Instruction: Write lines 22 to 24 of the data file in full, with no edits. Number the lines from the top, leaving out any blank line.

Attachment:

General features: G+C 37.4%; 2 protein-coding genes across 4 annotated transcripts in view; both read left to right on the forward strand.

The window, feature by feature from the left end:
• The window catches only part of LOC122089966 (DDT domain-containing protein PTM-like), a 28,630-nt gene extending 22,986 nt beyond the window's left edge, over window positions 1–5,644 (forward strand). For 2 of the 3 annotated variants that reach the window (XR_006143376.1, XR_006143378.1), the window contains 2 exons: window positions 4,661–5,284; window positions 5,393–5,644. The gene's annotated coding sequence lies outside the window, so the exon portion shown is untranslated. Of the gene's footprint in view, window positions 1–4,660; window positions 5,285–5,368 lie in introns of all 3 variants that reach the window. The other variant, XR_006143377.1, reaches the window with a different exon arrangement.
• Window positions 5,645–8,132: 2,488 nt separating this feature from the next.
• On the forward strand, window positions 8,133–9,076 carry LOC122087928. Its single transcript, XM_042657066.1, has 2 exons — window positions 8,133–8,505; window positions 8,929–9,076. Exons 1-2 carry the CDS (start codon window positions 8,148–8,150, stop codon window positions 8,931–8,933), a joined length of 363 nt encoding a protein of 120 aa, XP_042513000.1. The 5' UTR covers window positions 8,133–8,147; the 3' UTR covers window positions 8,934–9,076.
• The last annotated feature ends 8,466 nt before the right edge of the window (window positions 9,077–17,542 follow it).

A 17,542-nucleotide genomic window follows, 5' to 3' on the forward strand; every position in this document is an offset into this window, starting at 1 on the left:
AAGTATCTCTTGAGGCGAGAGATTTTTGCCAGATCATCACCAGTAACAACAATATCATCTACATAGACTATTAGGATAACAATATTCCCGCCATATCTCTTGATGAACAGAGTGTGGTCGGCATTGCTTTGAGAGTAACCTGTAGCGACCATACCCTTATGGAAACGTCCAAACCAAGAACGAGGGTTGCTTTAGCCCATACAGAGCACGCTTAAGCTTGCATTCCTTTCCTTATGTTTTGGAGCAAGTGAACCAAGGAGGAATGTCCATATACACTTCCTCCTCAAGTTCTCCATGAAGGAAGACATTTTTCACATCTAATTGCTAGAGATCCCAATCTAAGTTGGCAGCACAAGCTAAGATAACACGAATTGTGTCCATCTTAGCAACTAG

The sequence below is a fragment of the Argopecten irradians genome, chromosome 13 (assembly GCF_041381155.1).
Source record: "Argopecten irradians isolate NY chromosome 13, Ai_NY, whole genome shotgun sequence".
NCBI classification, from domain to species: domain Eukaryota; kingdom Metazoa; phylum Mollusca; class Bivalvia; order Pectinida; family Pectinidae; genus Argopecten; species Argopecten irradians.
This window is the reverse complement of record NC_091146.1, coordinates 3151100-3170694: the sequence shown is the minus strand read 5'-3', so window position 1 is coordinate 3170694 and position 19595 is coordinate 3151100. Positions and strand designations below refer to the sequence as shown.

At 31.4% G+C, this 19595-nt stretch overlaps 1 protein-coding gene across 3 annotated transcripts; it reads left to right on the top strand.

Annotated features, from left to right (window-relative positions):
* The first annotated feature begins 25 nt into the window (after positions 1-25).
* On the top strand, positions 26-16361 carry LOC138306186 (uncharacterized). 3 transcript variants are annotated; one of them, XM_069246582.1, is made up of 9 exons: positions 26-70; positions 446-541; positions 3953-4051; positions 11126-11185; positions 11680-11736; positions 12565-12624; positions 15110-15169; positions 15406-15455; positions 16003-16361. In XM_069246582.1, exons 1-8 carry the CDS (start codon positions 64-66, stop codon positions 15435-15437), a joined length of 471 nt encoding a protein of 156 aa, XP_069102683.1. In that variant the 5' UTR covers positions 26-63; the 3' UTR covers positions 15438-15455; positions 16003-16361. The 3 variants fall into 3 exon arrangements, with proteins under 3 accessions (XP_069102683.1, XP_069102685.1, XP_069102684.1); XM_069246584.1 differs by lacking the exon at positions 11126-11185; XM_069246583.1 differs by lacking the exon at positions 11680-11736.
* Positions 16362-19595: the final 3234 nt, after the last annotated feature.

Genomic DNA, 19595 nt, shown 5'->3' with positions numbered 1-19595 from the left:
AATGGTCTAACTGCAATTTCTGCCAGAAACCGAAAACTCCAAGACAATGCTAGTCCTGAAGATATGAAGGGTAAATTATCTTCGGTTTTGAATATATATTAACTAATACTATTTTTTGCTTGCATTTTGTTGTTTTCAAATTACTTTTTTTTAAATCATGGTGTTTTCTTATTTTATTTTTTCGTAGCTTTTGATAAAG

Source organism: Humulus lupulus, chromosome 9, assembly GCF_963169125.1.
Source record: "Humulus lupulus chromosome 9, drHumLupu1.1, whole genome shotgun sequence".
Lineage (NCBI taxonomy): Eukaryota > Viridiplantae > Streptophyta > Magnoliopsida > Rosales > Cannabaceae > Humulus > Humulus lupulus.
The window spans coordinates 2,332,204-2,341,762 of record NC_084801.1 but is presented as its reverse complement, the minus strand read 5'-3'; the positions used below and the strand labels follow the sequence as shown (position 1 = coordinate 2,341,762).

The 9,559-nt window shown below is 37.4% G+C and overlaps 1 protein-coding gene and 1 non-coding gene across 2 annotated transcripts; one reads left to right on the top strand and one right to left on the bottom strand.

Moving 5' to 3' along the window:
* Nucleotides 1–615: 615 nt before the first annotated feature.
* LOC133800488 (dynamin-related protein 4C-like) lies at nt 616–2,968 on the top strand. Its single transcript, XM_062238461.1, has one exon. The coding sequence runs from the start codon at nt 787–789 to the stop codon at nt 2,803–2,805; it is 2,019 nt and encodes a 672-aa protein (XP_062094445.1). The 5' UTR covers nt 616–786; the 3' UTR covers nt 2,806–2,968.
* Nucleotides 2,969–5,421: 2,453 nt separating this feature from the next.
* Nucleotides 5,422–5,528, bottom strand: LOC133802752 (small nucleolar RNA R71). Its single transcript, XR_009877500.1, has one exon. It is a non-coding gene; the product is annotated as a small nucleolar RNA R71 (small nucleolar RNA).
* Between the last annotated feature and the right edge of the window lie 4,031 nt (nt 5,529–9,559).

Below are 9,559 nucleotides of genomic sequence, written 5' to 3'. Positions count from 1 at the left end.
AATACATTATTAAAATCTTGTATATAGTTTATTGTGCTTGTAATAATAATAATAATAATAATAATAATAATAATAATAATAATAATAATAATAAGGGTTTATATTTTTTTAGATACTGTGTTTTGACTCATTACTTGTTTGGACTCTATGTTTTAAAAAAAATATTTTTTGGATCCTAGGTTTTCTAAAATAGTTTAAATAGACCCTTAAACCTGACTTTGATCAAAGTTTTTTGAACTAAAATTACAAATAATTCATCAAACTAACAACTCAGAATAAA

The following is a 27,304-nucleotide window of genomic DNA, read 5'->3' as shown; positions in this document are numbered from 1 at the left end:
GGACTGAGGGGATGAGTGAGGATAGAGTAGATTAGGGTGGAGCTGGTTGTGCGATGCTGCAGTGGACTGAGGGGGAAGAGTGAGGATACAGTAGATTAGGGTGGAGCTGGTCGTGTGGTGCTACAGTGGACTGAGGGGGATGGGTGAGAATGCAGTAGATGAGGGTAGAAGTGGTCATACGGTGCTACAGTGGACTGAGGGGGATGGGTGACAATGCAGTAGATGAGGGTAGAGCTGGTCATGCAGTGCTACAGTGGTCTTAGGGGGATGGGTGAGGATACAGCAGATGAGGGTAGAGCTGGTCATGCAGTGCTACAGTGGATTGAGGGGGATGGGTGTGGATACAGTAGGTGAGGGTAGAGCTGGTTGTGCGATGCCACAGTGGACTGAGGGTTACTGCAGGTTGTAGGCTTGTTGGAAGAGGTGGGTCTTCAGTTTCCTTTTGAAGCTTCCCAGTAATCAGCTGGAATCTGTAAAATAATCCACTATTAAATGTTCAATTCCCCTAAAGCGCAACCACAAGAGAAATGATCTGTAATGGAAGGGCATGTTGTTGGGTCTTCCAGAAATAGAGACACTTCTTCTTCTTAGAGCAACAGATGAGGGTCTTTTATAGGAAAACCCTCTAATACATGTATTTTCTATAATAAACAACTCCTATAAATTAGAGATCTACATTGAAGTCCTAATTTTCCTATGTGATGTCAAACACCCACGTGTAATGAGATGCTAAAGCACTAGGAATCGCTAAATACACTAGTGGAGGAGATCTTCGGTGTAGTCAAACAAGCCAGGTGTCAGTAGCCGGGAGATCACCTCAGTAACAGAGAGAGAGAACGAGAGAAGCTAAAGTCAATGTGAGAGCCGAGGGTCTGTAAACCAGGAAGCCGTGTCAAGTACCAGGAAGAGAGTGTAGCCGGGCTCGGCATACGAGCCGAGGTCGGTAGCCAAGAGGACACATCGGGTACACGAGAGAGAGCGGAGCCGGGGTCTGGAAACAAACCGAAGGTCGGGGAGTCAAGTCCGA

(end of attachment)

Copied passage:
Lineage (NCBI taxonomy): Eukaryota > Viridiplantae > Streptophyta > Magnoliopsida > Rosales > Cannabaceae > Humulus > Humulus lupulus.
The window spans coordinates 2,332,204-2,341,762 of record NC_084801.1 but is presented as its reverse complement, the minus strand read 5'-3'; the positions used below and the strand labels follow the sequence as shown (position 1 = coordinate 2,341,762).

The 9,559-nt window shown below is 37.4% G+C and overlaps 1 protein-coding gene and 1 non-coding gene across 2 annotated transcripts; one reads left to right on the top strand and one right to left on the bottom strand.